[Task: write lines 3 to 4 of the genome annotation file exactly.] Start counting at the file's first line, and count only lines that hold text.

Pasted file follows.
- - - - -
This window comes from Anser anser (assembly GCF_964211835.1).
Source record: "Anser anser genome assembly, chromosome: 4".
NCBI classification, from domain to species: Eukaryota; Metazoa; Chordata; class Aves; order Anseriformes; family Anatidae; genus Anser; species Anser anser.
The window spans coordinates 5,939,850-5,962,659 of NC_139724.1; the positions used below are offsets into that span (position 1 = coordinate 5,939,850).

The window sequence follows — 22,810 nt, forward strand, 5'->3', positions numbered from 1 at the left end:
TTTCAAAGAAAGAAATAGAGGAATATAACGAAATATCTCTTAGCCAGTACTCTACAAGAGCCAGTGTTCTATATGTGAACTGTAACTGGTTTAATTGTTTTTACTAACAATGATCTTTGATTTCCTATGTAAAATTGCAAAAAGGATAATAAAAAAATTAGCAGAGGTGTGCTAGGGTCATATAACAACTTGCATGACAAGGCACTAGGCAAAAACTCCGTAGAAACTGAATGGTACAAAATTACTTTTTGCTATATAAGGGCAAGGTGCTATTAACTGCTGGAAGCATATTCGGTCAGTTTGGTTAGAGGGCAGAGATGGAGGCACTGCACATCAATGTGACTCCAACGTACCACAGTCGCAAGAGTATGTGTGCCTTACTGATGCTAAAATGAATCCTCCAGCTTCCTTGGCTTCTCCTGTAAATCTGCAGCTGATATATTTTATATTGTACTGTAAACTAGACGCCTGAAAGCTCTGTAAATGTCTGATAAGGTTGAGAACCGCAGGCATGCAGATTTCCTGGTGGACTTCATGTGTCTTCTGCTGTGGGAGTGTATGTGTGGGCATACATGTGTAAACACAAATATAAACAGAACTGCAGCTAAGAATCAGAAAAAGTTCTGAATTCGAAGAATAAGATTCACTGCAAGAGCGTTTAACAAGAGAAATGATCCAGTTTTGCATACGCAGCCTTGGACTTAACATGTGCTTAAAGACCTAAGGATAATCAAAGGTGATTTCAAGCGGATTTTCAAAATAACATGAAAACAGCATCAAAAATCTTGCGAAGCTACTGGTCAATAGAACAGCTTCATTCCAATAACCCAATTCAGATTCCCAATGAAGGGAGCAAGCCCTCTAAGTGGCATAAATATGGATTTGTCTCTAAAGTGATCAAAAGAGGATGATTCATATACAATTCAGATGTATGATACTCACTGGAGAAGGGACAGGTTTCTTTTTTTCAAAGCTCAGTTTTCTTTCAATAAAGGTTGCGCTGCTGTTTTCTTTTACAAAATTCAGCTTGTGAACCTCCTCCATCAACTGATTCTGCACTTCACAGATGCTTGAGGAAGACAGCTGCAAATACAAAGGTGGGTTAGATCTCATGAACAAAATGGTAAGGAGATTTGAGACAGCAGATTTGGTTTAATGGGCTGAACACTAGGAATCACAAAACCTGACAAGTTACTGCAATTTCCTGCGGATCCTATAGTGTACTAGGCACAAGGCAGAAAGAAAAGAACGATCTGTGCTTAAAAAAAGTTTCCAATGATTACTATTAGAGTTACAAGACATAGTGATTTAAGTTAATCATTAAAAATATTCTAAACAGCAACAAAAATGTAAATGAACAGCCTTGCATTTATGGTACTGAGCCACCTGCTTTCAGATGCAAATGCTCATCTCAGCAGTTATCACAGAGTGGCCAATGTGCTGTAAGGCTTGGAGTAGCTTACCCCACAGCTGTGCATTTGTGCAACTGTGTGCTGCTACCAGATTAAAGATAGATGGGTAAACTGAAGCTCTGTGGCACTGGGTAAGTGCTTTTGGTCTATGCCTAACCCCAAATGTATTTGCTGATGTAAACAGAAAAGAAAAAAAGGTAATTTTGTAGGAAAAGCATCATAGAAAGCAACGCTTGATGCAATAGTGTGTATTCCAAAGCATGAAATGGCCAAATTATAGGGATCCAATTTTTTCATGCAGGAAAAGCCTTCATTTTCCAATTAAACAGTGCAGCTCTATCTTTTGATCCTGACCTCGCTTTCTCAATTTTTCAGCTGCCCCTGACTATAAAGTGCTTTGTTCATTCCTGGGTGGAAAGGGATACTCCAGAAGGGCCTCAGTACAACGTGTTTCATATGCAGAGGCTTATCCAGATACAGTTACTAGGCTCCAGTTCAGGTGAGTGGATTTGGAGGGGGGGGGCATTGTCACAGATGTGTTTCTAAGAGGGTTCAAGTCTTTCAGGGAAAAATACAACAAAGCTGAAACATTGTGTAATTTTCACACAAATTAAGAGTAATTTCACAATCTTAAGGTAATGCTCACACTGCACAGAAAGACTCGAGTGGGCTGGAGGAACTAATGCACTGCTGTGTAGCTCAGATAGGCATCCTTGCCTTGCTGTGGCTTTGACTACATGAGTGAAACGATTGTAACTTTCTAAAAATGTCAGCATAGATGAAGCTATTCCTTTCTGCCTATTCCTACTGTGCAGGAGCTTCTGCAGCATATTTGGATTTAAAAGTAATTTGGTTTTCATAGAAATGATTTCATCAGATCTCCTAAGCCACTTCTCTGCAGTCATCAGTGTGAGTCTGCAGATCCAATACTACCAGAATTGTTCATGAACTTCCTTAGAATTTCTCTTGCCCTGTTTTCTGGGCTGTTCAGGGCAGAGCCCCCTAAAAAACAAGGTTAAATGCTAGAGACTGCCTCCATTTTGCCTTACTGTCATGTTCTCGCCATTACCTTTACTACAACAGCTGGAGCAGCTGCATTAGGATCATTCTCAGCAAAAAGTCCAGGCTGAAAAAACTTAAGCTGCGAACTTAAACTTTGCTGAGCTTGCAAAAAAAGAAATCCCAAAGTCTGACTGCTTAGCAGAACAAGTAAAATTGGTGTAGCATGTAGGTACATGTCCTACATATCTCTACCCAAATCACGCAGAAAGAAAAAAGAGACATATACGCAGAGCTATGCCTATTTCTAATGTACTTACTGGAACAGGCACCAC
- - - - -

NCBI classification, from domain to species: Eukaryota; Metazoa; Chordata; class Aves; order Anseriformes; family Anatidae; genus Anser; species Anser anser.
The window spans coordinates 5,939,850-5,962,659 of NC_139724.1; the positions used below are offsets into that span (position 1 = coordinate 5,939,850).